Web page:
The Supply Chain Matters blog highlights August 2021 monthly global manufacturing and supply chain indices and trending relative to global supply chain activity levels.

Published gauges reflecting August 2021 global wide production and supply chain activity indices (PMI) now indicate growth moderation and deceleration. They reinforce that global supply chains are more noticeably being impacted by combinations of severe constraints.

The August data further indicates that while product demand and order levels remain very robust, global supply chains continue to be hampered by multi-tiered capacity constraints, exploding input costs, price inflation, as well as record breaking supplier lead times. There are added signs that production activity across Asia is faltering due to the ongoing restrictions brought about by new variants of COVID-19 across areas of Asia that have resulted in continued workforce restrictions, factory disruptions and consequential reductions in factory and supplier output.

The J.P. Morgan Global Manufacturing PMI® report, a composite index produced by J.P. Morgan and IHS Markit eased to a six-month low with a reported value of 54.1 in August, compared to the July value of 55.4.  As noted in the figure below, the global slowdown is far more discernable in the graph slope.


The August report noted that global slowdowns were broad based with PMI readings for 24 countries trending lower than July. Growth continued among larger regions reportedly including the United States, Brazil, Germany, France, India, Japan, South Korea and the United Kingdom. Regions reporting sub-50 contraction activity included China, Indonesia, Mexico, Malaysia, Myanmar, Thailand, Russia and Vietnam.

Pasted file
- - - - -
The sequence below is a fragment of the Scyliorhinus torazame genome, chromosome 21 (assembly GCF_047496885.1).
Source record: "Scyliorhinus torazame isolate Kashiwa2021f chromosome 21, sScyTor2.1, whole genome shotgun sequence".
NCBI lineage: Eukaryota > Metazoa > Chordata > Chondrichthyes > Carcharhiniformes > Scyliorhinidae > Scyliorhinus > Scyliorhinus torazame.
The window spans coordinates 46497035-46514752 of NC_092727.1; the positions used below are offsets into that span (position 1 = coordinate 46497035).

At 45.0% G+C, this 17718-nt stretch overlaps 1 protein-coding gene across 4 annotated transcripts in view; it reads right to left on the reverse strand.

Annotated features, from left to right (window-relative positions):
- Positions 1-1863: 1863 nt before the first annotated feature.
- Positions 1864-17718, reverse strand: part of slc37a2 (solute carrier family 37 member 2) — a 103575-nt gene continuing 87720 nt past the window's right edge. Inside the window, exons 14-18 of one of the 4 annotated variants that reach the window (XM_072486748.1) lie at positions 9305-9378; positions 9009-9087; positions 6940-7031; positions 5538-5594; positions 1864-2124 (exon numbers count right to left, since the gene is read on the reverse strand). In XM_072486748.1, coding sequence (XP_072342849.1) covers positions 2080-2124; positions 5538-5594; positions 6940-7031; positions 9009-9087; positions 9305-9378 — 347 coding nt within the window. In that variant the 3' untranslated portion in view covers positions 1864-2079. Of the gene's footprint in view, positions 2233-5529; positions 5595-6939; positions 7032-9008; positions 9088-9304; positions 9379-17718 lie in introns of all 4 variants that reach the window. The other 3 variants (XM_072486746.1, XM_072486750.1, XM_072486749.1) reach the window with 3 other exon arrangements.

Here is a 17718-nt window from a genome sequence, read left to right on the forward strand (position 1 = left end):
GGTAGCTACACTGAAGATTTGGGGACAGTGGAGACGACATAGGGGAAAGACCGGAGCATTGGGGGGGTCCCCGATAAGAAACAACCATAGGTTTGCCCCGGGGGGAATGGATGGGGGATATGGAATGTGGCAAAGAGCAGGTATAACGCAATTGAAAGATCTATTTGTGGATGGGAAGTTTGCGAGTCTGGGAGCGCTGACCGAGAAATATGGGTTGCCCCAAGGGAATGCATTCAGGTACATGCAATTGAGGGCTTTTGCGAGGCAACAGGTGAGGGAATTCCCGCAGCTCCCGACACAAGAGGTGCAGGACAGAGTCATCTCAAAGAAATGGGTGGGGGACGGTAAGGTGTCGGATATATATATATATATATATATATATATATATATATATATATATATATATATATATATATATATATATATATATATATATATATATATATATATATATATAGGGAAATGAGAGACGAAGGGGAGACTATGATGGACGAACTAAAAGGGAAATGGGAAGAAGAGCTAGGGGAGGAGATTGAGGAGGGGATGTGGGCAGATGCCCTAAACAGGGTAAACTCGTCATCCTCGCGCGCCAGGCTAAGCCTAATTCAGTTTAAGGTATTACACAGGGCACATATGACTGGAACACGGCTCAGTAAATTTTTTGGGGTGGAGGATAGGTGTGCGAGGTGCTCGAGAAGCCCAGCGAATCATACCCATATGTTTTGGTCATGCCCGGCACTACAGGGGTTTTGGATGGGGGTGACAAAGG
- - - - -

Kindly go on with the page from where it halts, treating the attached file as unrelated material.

A significant summation of challenges occurring in August was depicted as:

Supply chain disruption remained severe in August. This was highlighted by a further marked increase in average vendor lead times, with the extent of the lengthening staying close to June’s series record.

The August report again made mention of near record increases in selling prices as rising product demand levels chase constrained supply.


Regional Highlights

Separately published individual country reports on August PMI indices again provided eye-catching bylines.

Eurozone manufacturing growth reportedly slowed to a six-month low in August with the pace of growth being noted as the weakest in six months but well above the historical average. On a positive note, the August report indicated that Italy and Spain observed accelerated expansions while Greece experienced its highest reading in manufacturing PMI since April 2000.

Rising supply chain constraints reportedly led to slower production growth across the United Kingdom coupled with rising input prices. Manufacturing output grew at the weakest rate in six months. Highly visible supply chain shortages as manifested in Britain’s mainstream and social media included global fast-food restaurant chain McDonalds apologizing because of the inability to serve milkshakes across the region while the Wetherspoon pub chain apologized after certain varieties of beers were not available to patrons. Truck driver and staffing shortages were consistent themes.

Manufacturers across the United States reportedly experienced steep upturns in new order and production levels but output growth remained hampered by capacity constraints and material shortages. The pace of inflation was reportedly reaching new series high. The August Manufacturing ISM© Report on Business was reported as 59.9 slightly above July’s reading of 59.5. Survey panelists reported that their companies and suppliers continue to struggle at unprecedented levels to meet increasing demand and that production and supply chain activity remains impacted by record-long raw-materials lead times, continued shortages of critical basic materials, rising commodities prices and difficulties in transporting products.